The French royal court was never known for subtlety. Louis XIV had mile-high hair and dubbed himself the Sun King after his idol, Apollo, the sun god. In the late 17th century, he expanded the palace of Versailles, which today remains a symbol of lavish, unrestrained (and mostly gold) decorative extravagance.
Prepare to be blinded at “Royal Treasures from the Louvre: Louis XIV to Marie-Antoinette,” on view at the Legion of Honor through March 2013.
The show, organized by the Fine Arts Museums of San Francisco, is packed with 17th- and 18th-century glitz and glam, including diamond-studded snuff boxes, precious stone goblets, tapestries, mosaics, Sèvres porcelain, silver and furniture. Many items are rare survivors given that French Revolution leaders criminalized such luxury, and there was thorough pillaging.
“Royal Treasures” also initiates a new partnership between the Legion and the Musée du Louvre, arguably the world’s most famous and revered museum.
On Thursday at the exhibit’s opening, Diane B. Wilsey, board of trustees president of the Fine Arts Museums, signed an accord with Henri Loyrette, director of the Louvre, at the Palace of the Legion of Honor Museum, with Mayor Ed Lee in attendance.
The agreement secures a five-year relationship between the museums, promoting art and education exchanges. Future loans may include individual items as well as complete exhibits. The accord coincides with San Francisco’s renewed sister-city agreement with Paris, signed by Lee in September.
While there are many notable, elaborate works in “Royal Treasures,” the “Gemmes de la Couronne” room steals the show.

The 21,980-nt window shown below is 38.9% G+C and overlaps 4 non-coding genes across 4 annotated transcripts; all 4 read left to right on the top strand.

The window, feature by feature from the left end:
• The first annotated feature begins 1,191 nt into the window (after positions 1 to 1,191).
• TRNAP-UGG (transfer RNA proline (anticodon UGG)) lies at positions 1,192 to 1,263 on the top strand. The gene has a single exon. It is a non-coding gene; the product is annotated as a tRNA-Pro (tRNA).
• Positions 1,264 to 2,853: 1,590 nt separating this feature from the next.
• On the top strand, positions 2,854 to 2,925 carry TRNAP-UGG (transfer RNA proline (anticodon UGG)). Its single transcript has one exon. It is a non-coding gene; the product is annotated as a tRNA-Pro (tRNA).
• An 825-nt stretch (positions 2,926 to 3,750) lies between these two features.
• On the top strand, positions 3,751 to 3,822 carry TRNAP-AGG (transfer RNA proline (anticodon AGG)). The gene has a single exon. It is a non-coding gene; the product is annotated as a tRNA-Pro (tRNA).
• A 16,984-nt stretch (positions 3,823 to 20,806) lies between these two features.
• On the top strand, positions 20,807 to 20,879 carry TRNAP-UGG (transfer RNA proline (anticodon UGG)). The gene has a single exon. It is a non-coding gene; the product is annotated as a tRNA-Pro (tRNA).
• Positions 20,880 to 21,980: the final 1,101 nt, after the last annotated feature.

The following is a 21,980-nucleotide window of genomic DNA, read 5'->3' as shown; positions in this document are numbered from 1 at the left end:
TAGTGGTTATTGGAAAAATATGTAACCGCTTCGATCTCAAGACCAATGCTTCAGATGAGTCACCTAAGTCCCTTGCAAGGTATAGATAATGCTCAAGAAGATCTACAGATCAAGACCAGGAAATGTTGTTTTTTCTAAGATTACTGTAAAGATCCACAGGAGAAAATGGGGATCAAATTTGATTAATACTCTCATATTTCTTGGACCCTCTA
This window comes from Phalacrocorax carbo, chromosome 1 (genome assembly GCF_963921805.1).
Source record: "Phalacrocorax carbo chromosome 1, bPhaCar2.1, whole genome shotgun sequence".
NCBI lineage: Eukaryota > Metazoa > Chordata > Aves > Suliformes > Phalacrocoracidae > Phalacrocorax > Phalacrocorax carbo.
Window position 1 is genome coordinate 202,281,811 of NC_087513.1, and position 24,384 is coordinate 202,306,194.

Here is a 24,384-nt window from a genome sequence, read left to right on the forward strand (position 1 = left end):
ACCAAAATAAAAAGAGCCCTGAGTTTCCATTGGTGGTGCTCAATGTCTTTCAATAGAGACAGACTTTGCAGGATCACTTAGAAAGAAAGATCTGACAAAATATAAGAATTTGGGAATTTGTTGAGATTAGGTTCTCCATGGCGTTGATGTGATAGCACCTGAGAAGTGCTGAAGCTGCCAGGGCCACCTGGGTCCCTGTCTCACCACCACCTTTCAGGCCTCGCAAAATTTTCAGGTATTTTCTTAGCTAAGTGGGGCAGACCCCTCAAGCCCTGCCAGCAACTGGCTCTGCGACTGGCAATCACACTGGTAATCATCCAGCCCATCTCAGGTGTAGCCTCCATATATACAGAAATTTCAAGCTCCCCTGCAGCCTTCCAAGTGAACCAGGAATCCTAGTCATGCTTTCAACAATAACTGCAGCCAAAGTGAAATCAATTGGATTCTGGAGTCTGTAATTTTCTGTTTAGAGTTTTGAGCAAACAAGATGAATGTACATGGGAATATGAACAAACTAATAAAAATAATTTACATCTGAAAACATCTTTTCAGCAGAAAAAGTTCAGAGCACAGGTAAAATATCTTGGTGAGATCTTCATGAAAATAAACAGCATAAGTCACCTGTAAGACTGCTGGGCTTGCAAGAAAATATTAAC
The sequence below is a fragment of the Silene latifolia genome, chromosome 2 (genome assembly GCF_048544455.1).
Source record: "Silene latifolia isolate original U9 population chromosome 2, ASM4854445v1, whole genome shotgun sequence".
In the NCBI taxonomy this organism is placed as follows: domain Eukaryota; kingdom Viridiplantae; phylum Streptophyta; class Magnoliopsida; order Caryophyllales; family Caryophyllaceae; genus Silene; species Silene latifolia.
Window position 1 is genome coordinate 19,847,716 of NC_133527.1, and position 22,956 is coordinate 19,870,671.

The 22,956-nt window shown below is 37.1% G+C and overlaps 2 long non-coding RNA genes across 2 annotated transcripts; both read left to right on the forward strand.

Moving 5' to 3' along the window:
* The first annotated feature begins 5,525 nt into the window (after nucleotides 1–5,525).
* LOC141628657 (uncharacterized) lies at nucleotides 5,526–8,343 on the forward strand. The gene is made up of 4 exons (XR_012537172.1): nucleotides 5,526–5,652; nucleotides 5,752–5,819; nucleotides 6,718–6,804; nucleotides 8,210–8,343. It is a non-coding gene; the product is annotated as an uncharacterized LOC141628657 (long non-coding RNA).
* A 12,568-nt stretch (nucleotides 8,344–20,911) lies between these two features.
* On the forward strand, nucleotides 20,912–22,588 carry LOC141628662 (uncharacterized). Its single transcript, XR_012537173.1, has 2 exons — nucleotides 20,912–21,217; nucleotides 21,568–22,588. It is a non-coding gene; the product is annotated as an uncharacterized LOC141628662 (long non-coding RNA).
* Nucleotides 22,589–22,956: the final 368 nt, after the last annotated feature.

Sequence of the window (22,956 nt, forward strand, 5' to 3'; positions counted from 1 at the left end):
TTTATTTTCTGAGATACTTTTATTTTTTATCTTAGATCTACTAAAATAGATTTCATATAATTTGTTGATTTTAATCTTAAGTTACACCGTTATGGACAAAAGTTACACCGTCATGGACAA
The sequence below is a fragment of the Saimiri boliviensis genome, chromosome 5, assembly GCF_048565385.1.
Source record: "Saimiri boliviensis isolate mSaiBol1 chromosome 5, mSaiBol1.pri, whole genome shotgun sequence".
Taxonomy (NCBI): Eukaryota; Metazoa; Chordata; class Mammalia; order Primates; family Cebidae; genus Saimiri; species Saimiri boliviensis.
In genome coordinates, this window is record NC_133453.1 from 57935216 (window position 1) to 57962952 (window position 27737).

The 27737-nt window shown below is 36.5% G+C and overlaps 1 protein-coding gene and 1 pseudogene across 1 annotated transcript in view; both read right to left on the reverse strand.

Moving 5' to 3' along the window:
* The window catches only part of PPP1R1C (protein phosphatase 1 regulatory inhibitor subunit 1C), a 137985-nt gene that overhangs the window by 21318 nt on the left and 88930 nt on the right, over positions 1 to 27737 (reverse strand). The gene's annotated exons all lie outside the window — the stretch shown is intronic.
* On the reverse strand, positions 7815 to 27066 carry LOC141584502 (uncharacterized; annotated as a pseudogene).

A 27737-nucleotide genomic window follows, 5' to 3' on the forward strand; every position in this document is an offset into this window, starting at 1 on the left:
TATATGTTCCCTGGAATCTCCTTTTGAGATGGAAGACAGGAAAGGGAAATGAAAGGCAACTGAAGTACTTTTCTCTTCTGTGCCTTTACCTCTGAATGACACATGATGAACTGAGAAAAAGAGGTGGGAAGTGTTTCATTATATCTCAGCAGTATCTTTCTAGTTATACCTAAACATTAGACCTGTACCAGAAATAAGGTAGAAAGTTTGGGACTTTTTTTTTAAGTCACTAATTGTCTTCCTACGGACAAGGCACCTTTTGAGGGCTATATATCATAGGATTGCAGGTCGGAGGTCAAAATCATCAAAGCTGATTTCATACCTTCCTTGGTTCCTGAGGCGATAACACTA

A large, shell-shaped amethyst goblet glows. The multi-faceted bowl stands on a pedestal decorated with rubies, diamonds and enameled gold. Dating from 1685, it is one of many examples from the French Crown Collection of Hardstones.
Other pieces are made from bloodstone-jasper, agate, jade, amber and rock crystal; visitors may find it difficult to believe that Louis XIV once had 823 similar objects, almost always studded with jewels. Cherished since antiquity, some of the semiprecious stones are from the medieval era, or Byzantine or Roman empires, and were remounted by Louis XIV’s goldsmiths.
Snuffboxes are dizzyingly detailed, covered in gems and often featuring enamel miniature portraits, a once-popular art form lost to the contemporary world.
Examples of florid, “feminine” taste — which still characterizes one popular notion of French style — round out the show: a mahogany-boxed boudoir tea set, a wool-silk tapestry folding screen and a mini gold coffee grinder made for Madame de Pompadour, Louis XV’s mistress.
An enchanting marquetry desk with mechanical surprises is a highlight, with its pop-up bookcase, detachable lap desk and velvet kneeling rest for prayer (or footrest for the nonreligious). The reduced scale reflects Louis XV’s taste, a contrast to that of his great-grandfather Louis XIV; Louis XV also reduced Versailles’ ceiling height and increased apartment partitions.
The exhibition’s final room, a re-imagining of Antoinette’s octagonal boudoir, has a roll-top desk, a bust of the soon-to-be-beheaded-queen and bejeweled objects d’art. Some were partially damaged during the French Revolution, and later absorbed into Napoleon Bonaparte’s collection, for his famed lover Josephine de Beauharnais.
IF YOU GO
Royal Treasures from the Louvre
Where: Legion of Honor, 100 34th Ave., Lincoln Park, S.F.
When: 9:30 a.m. to 5:15 p.m. Tuesdays-Sundays; closes March 17
Tickets: $10 to $20
Contact: (415) 750-3600, www.legionofhonor.famsf.org